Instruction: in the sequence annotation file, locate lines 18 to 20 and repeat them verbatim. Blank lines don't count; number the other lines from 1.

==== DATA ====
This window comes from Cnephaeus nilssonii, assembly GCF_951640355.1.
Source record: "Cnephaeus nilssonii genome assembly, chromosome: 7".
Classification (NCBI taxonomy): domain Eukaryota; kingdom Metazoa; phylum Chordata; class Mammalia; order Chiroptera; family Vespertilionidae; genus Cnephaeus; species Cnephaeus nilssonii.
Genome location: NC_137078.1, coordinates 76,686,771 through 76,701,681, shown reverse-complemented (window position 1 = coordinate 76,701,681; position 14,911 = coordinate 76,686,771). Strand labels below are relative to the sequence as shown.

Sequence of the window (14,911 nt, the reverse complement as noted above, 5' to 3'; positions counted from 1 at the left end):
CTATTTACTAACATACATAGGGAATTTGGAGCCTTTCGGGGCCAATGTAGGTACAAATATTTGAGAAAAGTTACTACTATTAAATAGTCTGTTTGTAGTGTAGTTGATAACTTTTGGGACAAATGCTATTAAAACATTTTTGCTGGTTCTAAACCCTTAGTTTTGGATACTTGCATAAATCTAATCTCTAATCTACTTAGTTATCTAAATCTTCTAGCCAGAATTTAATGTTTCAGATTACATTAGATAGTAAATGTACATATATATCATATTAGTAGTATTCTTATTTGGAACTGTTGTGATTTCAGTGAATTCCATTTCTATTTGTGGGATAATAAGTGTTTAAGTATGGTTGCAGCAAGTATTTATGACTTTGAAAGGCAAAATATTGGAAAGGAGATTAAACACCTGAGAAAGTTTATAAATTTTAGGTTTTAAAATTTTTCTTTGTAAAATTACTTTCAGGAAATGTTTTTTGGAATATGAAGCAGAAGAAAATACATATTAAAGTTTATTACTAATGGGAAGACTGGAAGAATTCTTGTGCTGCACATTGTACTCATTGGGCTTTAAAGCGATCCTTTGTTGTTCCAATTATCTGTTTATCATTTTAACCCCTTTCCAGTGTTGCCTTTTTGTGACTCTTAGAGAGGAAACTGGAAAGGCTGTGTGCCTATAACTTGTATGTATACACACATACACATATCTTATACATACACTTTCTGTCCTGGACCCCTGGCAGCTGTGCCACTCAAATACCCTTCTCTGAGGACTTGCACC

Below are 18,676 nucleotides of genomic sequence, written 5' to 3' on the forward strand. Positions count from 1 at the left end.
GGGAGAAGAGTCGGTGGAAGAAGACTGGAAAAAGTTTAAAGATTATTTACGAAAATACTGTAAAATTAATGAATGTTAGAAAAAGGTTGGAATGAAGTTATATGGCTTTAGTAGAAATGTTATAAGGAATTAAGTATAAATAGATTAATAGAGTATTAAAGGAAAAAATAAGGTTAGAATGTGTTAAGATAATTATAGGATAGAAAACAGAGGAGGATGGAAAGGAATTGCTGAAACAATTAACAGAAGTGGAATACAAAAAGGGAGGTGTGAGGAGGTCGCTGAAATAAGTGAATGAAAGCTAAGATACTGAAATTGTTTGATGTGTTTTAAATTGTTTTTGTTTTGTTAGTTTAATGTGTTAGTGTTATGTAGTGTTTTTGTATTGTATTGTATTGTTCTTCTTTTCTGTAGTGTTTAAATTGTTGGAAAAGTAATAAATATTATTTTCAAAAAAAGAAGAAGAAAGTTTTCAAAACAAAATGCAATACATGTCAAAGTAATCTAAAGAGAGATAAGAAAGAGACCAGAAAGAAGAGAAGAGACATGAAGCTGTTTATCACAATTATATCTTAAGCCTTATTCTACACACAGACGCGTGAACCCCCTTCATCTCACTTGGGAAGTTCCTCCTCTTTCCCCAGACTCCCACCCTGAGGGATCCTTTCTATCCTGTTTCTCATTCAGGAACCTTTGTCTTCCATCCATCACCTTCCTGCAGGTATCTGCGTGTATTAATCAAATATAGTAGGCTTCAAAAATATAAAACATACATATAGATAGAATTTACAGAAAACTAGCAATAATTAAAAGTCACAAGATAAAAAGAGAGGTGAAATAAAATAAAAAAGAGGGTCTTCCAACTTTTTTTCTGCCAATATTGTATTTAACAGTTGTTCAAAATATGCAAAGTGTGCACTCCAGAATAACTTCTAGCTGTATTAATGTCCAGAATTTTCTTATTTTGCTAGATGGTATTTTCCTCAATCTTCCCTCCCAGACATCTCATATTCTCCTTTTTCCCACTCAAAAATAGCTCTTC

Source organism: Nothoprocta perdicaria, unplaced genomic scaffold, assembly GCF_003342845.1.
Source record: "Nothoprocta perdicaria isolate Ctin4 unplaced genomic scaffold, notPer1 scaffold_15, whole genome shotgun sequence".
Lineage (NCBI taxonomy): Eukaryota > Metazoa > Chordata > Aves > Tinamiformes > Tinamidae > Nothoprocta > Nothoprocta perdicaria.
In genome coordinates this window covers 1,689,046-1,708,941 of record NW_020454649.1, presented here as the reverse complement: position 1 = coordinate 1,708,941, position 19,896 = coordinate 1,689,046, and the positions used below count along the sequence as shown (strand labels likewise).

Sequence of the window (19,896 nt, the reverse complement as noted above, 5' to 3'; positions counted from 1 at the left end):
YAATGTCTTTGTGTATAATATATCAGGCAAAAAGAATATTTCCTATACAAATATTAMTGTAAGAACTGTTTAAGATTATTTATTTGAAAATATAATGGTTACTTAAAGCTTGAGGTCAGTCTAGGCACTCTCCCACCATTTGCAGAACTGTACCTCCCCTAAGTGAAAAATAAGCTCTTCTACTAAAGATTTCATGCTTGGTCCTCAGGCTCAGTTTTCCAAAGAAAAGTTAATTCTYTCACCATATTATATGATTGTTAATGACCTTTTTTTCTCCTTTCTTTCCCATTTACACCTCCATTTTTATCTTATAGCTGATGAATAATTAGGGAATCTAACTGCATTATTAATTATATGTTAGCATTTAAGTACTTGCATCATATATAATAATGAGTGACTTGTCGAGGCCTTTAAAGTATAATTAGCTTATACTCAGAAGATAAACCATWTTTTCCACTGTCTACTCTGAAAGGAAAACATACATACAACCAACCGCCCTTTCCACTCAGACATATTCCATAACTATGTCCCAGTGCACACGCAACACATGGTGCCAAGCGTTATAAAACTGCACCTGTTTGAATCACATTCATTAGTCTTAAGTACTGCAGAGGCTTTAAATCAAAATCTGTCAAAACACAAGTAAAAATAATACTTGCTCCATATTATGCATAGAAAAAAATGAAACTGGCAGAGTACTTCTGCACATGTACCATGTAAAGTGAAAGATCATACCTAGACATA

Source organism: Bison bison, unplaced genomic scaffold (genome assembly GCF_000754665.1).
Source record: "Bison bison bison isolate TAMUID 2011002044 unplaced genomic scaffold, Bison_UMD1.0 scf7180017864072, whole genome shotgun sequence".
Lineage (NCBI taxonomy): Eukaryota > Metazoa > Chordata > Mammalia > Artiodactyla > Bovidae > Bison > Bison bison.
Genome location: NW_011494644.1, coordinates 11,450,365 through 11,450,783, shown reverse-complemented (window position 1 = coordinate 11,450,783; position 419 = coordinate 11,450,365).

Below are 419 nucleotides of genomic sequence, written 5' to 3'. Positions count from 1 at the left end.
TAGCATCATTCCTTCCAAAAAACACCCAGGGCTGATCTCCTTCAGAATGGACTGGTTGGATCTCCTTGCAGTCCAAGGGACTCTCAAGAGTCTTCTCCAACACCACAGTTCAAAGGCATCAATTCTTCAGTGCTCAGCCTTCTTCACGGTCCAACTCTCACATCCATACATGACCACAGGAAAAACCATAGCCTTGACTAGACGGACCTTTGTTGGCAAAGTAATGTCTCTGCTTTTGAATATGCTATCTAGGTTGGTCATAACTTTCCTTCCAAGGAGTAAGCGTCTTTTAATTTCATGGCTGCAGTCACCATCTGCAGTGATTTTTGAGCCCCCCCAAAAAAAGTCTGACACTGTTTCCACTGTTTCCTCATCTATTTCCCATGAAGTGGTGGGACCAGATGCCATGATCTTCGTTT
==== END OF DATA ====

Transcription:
Genome location: NW_011494644.1, coordinates 11,450,365 through 11,450,783, shown reverse-complemented (window position 1 = coordinate 11,450,783; position 419 = coordinate 11,450,365).

Below are 419 nucleotides of genomic sequence, written 5' to 3'. Positions count from 1 at the left end.
TAGCATCATTCCTTCCAAAAAACACCCAGGGCTGATCTCCTTCAGAATGGACTGGTTGGATCTCCTTGCAGTCCAAGGGACTCTCAAGAGTCTTCTCCAACACCACAGTTCAAAGGCATCAATTCTTCAGTGCTCAGCCTTCTTCACGGTCCAACTCTCACATCCATACATGACCACAGGAAAAACCATAGCCTTGACTAGACGGACCTTTGTTGGCAAAGTAATGTCTCTGCTTTTGAATATGCTATCTAGGTTGGTCATAACTTTCCTTCCAAGGAGTAAGCGTCTTTTAATTTCATGGCTGCAGTCACCATCTGCAGTGATTTTTGAGCCCCCCCAAAAAAAGTCTGACACTGTTTCCACTGTTTCCTCATCTATTTCCCATGAAGTGGTGGGACCAGATGCCATGATCTTCGTTT